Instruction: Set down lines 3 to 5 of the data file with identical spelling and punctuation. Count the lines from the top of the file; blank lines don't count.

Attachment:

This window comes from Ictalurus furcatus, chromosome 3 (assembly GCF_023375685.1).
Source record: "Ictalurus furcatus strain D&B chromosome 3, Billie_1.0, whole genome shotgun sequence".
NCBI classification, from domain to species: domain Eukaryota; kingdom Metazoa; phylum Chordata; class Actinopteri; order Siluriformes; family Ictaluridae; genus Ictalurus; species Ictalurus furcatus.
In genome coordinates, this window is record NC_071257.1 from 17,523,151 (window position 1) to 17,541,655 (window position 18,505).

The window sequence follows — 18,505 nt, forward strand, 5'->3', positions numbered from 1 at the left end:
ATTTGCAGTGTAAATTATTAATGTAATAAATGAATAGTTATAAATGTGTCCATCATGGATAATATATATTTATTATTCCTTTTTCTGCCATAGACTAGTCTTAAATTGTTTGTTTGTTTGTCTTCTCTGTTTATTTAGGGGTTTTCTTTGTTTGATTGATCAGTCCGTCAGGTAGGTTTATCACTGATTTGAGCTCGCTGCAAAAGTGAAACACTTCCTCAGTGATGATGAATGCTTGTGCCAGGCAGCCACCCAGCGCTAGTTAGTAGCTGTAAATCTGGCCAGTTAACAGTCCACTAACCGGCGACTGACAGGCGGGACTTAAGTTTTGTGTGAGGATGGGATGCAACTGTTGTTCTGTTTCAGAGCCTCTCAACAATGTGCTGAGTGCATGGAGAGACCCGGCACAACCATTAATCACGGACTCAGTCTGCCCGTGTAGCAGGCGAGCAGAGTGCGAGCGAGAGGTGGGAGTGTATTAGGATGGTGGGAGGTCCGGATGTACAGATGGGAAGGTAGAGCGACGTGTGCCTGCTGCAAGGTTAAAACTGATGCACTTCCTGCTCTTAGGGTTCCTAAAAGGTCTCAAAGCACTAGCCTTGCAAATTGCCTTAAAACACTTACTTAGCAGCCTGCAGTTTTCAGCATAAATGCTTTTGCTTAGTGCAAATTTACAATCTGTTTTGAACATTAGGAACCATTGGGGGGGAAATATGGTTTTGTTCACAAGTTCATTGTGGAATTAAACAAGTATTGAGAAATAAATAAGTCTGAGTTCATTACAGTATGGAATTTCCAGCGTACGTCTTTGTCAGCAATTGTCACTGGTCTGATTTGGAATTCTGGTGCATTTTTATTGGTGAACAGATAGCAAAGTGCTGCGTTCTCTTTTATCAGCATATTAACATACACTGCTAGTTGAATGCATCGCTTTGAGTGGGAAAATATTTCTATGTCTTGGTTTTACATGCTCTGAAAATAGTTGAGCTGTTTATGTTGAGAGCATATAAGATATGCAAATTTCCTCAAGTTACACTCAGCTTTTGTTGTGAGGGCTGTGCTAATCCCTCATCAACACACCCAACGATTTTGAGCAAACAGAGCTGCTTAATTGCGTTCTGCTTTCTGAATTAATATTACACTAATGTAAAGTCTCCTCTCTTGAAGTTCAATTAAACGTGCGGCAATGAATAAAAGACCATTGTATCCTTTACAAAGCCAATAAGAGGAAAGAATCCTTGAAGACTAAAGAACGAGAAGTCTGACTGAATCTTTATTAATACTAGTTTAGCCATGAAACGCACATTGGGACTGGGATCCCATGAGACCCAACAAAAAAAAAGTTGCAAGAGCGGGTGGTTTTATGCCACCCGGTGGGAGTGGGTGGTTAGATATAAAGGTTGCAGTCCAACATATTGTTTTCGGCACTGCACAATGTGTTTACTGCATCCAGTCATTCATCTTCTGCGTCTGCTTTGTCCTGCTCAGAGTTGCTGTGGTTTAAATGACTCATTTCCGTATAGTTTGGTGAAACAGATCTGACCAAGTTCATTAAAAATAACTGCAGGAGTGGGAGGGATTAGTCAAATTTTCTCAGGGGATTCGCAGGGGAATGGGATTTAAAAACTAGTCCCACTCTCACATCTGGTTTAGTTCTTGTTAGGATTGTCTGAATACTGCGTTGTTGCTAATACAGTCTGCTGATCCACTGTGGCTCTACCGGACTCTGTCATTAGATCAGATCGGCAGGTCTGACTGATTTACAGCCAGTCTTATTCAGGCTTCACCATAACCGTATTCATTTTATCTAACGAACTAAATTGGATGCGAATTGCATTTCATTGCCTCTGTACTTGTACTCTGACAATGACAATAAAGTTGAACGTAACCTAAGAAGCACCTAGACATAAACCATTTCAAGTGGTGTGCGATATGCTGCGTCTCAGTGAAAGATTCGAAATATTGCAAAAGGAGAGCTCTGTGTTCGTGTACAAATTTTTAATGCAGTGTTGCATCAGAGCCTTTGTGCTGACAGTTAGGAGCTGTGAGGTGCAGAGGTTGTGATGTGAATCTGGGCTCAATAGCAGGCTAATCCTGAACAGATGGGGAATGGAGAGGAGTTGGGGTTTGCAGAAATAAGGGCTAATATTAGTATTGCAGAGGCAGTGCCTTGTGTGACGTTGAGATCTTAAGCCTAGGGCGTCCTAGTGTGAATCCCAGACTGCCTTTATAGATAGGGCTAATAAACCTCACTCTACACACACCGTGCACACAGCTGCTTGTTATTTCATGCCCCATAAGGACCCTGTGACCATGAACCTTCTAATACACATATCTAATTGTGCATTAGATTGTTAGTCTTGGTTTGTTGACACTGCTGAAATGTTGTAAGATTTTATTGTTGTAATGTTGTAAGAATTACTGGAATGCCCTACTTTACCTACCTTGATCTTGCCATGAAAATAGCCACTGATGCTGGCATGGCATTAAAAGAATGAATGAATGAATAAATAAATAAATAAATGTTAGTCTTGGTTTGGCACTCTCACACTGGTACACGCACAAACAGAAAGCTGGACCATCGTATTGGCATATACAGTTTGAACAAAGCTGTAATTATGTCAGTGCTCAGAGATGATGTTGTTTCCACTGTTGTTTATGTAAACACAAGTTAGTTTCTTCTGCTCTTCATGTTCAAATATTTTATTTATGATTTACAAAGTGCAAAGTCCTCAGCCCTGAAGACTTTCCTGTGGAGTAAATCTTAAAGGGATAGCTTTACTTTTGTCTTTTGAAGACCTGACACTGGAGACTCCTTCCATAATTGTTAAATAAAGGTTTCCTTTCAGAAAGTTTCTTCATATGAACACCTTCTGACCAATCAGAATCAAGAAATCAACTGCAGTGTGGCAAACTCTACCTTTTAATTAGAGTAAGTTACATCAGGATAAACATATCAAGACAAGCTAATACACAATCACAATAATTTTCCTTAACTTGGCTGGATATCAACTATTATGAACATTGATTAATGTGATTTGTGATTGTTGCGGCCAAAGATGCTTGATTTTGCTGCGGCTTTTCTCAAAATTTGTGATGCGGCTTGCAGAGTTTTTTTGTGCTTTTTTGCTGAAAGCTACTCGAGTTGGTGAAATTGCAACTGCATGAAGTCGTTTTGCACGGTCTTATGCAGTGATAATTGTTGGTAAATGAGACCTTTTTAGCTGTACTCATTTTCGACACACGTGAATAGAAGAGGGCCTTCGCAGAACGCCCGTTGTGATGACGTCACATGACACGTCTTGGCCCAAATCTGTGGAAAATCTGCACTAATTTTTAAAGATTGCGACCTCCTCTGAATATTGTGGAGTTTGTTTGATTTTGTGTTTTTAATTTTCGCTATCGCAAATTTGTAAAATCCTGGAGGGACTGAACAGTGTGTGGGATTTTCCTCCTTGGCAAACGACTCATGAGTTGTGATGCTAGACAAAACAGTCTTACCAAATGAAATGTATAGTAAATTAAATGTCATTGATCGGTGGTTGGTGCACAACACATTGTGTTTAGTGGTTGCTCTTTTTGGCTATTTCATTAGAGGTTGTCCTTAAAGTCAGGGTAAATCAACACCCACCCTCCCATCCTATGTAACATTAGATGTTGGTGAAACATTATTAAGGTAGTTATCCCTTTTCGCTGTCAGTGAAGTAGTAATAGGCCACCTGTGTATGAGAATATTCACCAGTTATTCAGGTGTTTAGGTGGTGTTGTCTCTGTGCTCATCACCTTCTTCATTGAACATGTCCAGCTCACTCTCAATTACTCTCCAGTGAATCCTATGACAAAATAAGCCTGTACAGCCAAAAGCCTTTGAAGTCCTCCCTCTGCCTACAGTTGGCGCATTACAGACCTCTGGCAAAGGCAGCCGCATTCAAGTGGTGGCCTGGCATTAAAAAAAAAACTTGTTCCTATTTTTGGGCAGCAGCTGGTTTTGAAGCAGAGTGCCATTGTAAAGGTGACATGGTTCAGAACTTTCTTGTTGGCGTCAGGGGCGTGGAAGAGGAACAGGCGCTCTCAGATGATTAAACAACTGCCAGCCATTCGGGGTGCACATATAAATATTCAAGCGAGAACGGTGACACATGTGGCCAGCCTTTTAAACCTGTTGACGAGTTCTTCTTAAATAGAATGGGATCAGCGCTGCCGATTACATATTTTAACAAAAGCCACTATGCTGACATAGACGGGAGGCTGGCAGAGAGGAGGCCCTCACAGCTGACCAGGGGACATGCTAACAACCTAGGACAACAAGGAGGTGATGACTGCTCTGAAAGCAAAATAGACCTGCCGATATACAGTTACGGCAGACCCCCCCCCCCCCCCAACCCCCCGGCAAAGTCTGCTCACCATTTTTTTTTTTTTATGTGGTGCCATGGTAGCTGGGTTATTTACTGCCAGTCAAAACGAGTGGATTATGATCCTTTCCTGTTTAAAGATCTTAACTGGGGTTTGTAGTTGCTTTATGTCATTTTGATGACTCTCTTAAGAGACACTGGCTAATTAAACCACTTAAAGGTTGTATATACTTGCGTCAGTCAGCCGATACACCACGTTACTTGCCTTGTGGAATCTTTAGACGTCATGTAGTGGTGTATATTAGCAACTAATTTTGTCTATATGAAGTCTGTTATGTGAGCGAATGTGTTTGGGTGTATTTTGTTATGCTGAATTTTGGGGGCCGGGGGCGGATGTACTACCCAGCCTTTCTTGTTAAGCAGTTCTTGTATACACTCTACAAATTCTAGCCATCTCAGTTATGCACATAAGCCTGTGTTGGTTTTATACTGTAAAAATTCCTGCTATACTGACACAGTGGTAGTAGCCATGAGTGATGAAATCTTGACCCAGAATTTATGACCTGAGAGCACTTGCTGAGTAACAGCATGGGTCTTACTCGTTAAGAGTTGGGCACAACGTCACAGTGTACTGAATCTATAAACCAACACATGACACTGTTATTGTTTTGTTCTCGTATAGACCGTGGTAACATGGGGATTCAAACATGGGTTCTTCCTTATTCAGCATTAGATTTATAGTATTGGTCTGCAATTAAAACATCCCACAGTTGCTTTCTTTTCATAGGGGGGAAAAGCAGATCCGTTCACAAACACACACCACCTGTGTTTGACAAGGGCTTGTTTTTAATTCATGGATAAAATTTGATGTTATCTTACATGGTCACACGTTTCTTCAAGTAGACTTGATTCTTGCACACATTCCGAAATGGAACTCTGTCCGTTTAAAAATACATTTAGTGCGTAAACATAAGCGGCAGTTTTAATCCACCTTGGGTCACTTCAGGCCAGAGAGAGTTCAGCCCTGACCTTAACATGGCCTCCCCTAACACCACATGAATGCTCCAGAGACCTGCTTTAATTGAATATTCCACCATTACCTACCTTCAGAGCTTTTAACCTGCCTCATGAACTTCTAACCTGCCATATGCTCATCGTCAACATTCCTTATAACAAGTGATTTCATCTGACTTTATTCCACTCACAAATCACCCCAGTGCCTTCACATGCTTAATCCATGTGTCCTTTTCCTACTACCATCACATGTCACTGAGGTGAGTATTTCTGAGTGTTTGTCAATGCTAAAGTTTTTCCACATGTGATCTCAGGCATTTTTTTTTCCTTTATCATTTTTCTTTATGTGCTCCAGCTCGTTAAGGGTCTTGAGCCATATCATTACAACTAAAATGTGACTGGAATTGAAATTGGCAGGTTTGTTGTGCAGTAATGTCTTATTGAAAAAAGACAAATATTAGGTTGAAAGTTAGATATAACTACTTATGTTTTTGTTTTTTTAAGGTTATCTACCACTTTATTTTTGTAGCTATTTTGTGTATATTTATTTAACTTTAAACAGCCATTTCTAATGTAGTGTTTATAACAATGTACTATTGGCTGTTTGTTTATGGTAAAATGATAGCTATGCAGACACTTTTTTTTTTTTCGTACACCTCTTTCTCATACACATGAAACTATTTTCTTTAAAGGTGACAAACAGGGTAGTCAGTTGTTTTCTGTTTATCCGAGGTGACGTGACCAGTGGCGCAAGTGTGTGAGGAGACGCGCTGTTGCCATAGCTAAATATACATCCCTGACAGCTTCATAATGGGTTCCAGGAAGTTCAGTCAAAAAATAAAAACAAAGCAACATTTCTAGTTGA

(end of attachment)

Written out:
NCBI classification, from domain to species: domain Eukaryota; kingdom Metazoa; phylum Chordata; class Actinopteri; order Siluriformes; family Ictaluridae; genus Ictalurus; species Ictalurus furcatus.
In genome coordinates, this window is record NC_071257.1 from 17,523,151 (window position 1) to 17,541,655 (window position 18,505).

The window sequence follows — 18,505 nt, forward strand, 5'->3', positions numbered from 1 at the left end: